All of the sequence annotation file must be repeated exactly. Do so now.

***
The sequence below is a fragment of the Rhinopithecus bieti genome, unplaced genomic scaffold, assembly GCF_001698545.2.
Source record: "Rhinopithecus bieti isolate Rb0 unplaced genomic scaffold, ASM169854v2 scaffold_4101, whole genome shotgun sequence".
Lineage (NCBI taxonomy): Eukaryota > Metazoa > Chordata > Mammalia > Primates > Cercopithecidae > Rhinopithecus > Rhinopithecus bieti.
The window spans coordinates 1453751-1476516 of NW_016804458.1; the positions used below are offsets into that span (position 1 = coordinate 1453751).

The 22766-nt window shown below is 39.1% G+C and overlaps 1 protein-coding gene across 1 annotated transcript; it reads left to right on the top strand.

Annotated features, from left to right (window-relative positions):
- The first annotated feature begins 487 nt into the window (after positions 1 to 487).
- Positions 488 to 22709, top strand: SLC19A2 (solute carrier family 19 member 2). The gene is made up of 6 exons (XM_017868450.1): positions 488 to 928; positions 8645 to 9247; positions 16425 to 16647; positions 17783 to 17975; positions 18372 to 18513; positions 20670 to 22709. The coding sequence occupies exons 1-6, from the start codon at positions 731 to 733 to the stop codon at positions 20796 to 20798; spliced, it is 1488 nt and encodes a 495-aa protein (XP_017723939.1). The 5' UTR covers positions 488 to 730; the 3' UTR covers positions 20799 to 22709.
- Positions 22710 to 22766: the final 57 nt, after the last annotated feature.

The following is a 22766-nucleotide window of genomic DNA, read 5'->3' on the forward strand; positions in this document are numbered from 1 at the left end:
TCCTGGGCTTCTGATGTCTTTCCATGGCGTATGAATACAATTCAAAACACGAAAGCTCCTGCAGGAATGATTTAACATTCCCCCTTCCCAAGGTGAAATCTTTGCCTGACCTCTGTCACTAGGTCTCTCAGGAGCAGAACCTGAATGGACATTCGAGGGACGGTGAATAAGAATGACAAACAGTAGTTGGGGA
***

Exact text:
The sequence below is a fragment of the Rhinopithecus bieti genome, unplaced genomic scaffold, assembly GCF_001698545.2.
Source record: "Rhinopithecus bieti isolate Rb0 unplaced genomic scaffold, ASM169854v2 scaffold_4101, whole genome shotgun sequence".
Lineage (NCBI taxonomy): Eukaryota > Metazoa > Chordata > Mammalia > Primates > Cercopithecidae > Rhinopithecus > Rhinopithecus bieti.
The window spans coordinates 1453751-1476516 of NW_016804458.1; the positions used below are offsets into that span (position 1 = coordinate 1453751).

The 22766-nt window shown below is 39.1% G+C and overlaps 1 protein-coding gene across 1 annotated transcript; it reads left to right on the top strand.

Annotated features, from left to right (window-relative positions):
- The first annotated feature begins 487 nt into the window (after positions 1 to 487).
- Positions 488 to 22709, top strand: SLC19A2 (solute carrier family 19 member 2). The gene is made up of 6 exons (XM_017868450.1): positions 488 to 928; positions 8645 to 9247; positions 16425 to 16647; positions 17783 to 17975; positions 18372 to 18513; positions 20670 to 22709. The coding sequence occupies exons 1-6, from the start codon at positions 731 to 733 to the stop codon at positions 20796 to 20798; spliced, it is 1488 nt and encodes a 495-aa protein (XP_017723939.1). The 5' UTR covers positions 488 to 730; the 3' UTR covers positions 20799 to 22709.
- Positions 22710 to 22766: the final 57 nt, after the last annotated feature.

The following is a 22766-nucleotide window of genomic DNA, read 5'->3' on the forward strand; positions in this document are numbered from 1 at the left end:
TCCTGGGCTTCTGATGTCTTTCCATGGCGTATGAATACAATTCAAAACACGAAAGCTCCTGCAGGAATGATTTAACATTCCCCCTTCCCAAGGTGAAATCTTTGCCTGACCTCTGTCACTAGGTCTCTCAGGAGCAGAACCTGAATGGACATTCGAGGGACGGTGAATAAGAATGACAAACAGTAGTTGGGGA